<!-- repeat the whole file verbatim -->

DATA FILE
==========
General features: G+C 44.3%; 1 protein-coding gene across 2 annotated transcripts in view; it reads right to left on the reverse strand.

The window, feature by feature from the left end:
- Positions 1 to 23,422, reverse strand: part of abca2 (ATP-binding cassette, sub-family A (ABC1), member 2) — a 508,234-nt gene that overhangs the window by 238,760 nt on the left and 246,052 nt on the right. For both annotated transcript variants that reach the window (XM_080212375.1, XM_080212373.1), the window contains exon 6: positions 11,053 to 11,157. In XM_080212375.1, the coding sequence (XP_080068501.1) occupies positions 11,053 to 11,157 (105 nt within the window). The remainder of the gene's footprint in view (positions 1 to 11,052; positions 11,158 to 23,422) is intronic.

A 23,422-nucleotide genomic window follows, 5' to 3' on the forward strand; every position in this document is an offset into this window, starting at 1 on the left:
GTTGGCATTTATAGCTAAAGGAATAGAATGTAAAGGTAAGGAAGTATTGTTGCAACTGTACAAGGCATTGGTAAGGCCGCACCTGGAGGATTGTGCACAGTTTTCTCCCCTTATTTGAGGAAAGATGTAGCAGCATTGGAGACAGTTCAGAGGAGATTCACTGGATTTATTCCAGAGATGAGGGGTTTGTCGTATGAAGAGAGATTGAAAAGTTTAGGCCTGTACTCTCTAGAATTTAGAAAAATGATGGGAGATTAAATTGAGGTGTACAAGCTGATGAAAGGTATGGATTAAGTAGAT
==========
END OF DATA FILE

General features: G+C 44.3%; 1 protein-coding gene across 2 annotated transcripts in view; it reads right to left on the reverse strand.

The window, feature by feature from the left end:
- Positions 1 to 23,422, reverse strand: part of abca2 (ATP-binding cassette, sub-family A (ABC1), member 2) — a 508,234-nt gene that overhangs the window by 238,760 nt on the left and 246,052 nt on the right. For both annotated transcript variants that reach the window (XM_080212375.1, XM_080212373.1), the window contains exon 6: positions 11,053 to 11,157. In XM_080212375.1, the coding sequence (XP_080068501.1) occupies positions 11,053 to 11,157 (105 nt within the window). The remainder of the gene's footprint in view (positions 1 to 11,052; positions 11,158 to 23,422) is intronic.

A 23,422-nucleotide genomic window follows, 5' to 3' on the forward strand; every position in this document is an offset into this window, starting at 1 on the left:
GTTGGCATTTATAGCTAAAGGAATAGAATGTAAAGGTAAGGAAGTATTGTTGCAACTGTACAAGGCATTGGTAAGGCCGCACCTGGAGGATTGTGCACAGTTTTCTCCCCTTATTTGAGGAAAGATGTAGCAGCATTGGAGACAGTTCAGAGGAGATTCACTGGATTTATTCCAGAGATGAGGGGTTTGTCGTATGAAGAGAGATTGAAAAGTTTAGGCCTGTACTCTCTAGAATTTAGAAAAATGATGGGAGATTAAATTGAGGTGTACAAGCTGATGAAAGGTATGGATTAAGTAGAT